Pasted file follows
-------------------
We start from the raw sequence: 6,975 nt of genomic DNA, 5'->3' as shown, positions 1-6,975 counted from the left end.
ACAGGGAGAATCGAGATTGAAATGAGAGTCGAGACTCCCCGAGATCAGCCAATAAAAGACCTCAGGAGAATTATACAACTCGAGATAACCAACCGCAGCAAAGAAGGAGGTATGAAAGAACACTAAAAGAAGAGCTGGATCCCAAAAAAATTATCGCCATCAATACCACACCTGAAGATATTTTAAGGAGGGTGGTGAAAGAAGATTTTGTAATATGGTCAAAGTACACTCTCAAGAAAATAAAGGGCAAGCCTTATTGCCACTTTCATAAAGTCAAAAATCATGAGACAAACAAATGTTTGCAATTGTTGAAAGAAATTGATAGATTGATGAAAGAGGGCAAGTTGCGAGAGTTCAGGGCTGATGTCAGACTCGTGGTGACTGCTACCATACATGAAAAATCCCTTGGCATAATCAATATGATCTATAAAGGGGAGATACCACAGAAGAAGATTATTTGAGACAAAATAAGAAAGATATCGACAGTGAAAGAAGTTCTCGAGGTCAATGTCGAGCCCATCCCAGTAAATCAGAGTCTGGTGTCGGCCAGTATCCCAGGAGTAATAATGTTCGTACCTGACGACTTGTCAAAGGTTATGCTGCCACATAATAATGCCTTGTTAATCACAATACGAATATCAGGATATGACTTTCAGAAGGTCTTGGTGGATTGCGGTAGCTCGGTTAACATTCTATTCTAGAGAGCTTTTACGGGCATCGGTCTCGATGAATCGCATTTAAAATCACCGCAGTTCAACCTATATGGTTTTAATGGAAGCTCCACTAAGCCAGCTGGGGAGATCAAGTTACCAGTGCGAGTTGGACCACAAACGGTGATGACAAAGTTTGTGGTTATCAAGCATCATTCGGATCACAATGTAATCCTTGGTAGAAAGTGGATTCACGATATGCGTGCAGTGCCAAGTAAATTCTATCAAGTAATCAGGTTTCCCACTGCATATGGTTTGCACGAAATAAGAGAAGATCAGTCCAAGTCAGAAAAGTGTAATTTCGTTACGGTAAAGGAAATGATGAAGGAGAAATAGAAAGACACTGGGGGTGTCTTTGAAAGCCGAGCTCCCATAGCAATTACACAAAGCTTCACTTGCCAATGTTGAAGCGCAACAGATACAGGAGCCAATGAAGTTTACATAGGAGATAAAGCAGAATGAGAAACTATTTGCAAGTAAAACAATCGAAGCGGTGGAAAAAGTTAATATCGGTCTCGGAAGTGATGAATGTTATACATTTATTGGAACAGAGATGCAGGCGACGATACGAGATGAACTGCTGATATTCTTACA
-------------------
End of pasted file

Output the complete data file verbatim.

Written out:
We start from the raw sequence: 6,975 nt of genomic DNA, 5'->3' as shown, positions 1-6,975 counted from the left end.
ACAGGGAGAATCGAGATTGAAATGAGAGTCGAGACTCCCCGAGATCAGCCAATAAAAGACCTCAGGAGAATTATACAACTCGAGATAACCAACCGCAGCAAAGAAGGAGGTATGAAAGAACACTAAAAGAAGAGCTGGATCCCAAAAAAATTATCGCCATCAATACCACACCTGAAGATATTTTAAGGAGGGTGGTGAAAGAAGATTTTGTAATATGGTCAAAGTACACTCTCAAGAAAATAAAGGGCAAGCCTTATTGCCACTTTCATAAAGTCAAAAATCATGAGACAAACAAATGTTTGCAATTGTTGAAAGAAATTGATAGATTGATGAAAGAGGGCAAGTTGCGAGAGTTCAGGGCTGATGTCAGACTCGTGGTGACTGCTACCATACATGAAAAATCCCTTGGCATAATCAATATGATCTATAAAGGGGAGATACCACAGAAGAAGATTATTTGAGACAAAATAAGAAAGATATCGACAGTGAAAGAAGTTCTCGAGGTCAATGTCGAGCCCATCCCAGTAAATCAGAGTCTGGTGTCGGCCAGTATCCCAGGAGTAATAATGTTCGTACCTGACGACTTGTCAAAGGTTATGCTGCCACATAATAATGCCTTGTTAATCACAATACGAATATCAGGATATGACTTTCAGAAGGTCTTGGTGGATTGCGGTAGCTCGGTTAACATTCTATTCTAGAGAGCTTTTACGGGCATCGGTCTCGATGAATCGCATTTAAAATCACCGCAGTTCAACCTATATGGTTTTAATGGAAGCTCCACTAAGCCAGCTGGGGAGATCAAGTTACCAGTGCGAGTTGGACCACAAACGGTGATGACAAAGTTTGTGGTTATCAAGCATCATTCGGATCACAATGTAATCCTTGGTAGAAAGTGGATTCACGATATGCGTGCAGTGCCAAGTAAATTCTATCAAGTAATCAGGTTTCCCACTGCATATGGTTTGCACGAAATAAGAGAAGATCAGTCCAAGTCAGAAAAGTGTAATTTCGTTACGGTAAAGGAAATGATGAAGGAGAAATAGAAAGACACTGGGGGTGTCTTTGAAAGCCGAGCTCCCATAGCAATTACACAAAGCTTCACTTGCCAATGTTGAAGCGCAACAGATACAGGAGCCAATGAAGTTTACATAGGAGATAAAGCAGAATGAGAAACTATTTGCAAGTAAAACAATCGAAGCGGTGGAAAAAGTTAATATCGGTCTCGGAAGTGATGAATGTTATACATTTATTGGAACAGAGATGCAGGCGACGATACGAGATGAACTGCTGATATTCTTACA